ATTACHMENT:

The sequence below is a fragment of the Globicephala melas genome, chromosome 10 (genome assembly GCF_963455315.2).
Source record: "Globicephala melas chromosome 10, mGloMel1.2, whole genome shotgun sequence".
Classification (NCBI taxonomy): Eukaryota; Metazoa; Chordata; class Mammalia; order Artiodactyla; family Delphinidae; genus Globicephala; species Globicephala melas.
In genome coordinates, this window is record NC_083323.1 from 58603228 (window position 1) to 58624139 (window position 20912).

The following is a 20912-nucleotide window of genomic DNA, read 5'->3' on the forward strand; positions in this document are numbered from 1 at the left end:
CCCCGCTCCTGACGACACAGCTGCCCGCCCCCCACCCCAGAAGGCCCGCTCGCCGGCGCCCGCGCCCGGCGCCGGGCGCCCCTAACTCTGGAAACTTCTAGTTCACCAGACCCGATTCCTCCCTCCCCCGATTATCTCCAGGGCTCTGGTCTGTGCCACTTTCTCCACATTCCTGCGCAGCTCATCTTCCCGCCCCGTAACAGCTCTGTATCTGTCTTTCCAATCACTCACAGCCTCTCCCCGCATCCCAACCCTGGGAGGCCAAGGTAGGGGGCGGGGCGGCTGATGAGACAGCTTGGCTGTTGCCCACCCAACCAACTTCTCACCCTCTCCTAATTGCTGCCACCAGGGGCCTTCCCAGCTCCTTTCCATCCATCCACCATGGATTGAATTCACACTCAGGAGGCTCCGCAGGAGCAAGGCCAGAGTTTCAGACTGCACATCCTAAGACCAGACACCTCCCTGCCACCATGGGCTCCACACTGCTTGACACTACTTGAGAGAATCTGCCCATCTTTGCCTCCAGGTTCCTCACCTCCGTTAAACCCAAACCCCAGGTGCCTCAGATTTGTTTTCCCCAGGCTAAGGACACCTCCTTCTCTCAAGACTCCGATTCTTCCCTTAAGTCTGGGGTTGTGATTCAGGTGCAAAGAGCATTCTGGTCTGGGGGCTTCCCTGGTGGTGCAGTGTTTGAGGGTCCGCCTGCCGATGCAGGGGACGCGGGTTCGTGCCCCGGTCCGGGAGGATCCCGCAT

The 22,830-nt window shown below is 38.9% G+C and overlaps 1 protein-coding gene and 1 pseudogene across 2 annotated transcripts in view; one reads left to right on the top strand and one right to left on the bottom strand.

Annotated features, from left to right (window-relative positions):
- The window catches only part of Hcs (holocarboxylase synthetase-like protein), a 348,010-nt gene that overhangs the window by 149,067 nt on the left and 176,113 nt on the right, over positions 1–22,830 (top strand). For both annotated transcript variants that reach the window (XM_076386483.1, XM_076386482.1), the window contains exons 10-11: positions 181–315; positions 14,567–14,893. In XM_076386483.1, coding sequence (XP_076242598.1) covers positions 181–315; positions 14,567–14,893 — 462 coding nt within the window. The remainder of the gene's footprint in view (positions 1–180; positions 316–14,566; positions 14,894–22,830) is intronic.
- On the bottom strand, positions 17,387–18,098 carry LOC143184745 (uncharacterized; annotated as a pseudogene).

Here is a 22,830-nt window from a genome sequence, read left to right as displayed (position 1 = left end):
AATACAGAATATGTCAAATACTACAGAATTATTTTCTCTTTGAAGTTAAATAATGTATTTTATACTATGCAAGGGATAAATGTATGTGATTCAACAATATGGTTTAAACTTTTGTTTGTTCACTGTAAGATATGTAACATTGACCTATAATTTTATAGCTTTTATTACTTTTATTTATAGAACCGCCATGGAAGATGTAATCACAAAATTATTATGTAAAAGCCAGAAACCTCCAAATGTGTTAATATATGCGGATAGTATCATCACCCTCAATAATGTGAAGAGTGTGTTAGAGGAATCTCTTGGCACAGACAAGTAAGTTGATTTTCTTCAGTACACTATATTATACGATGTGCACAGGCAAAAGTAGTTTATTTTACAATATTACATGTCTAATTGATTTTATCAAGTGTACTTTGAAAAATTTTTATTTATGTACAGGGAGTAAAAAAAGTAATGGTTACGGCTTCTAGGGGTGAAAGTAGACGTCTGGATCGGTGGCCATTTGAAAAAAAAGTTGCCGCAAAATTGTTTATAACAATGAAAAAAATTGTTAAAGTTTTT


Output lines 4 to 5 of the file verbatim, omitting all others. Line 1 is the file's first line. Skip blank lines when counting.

In genome coordinates, this window is record NC_083323.1 from 58603228 (window position 1) to 58624139 (window position 20912).

The following is a 20912-nucleotide window of genomic DNA, read 5'->3' on the forward strand; positions in this document are numbered from 1 at the left end: